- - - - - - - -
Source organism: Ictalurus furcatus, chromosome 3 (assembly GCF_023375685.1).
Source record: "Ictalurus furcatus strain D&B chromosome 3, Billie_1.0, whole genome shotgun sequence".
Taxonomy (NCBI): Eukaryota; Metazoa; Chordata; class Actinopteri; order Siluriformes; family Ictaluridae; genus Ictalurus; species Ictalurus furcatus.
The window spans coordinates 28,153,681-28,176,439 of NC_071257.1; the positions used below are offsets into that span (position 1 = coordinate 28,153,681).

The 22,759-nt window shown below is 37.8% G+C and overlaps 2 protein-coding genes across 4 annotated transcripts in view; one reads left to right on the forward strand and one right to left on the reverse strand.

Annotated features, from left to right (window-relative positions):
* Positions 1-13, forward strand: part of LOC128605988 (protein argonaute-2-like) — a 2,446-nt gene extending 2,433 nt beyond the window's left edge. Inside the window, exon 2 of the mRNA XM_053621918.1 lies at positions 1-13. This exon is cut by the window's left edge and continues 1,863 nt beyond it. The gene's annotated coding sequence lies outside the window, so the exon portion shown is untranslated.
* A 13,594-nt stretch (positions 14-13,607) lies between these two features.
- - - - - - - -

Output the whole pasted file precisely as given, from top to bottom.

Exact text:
Source organism: Ictalurus furcatus, chromosome 3 (assembly GCF_023375685.1).
Source record: "Ictalurus furcatus strain D&B chromosome 3, Billie_1.0, whole genome shotgun sequence".
Taxonomy (NCBI): Eukaryota; Metazoa; Chordata; class Actinopteri; order Siluriformes; family Ictaluridae; genus Ictalurus; species Ictalurus furcatus.
The window spans coordinates 28,153,681-28,176,439 of NC_071257.1; the positions used below are offsets into that span (position 1 = coordinate 28,153,681).

The 22,759-nt window shown below is 37.8% G+C and overlaps 2 protein-coding genes across 4 annotated transcripts in view; one reads left to right on the forward strand and one right to left on the reverse strand.

Annotated features, from left to right (window-relative positions):
* Positions 1-13, forward strand: part of LOC128605988 (protein argonaute-2-like) — a 2,446-nt gene extending 2,433 nt beyond the window's left edge. Inside the window, exon 2 of the mRNA XM_053621918.1 lies at positions 1-13. This exon is cut by the window's left edge and continues 1,863 nt beyond it. The gene's annotated coding sequence lies outside the window, so the exon portion shown is untranslated.
* A 13,594-nt stretch (positions 14-13,607) lies between these two features.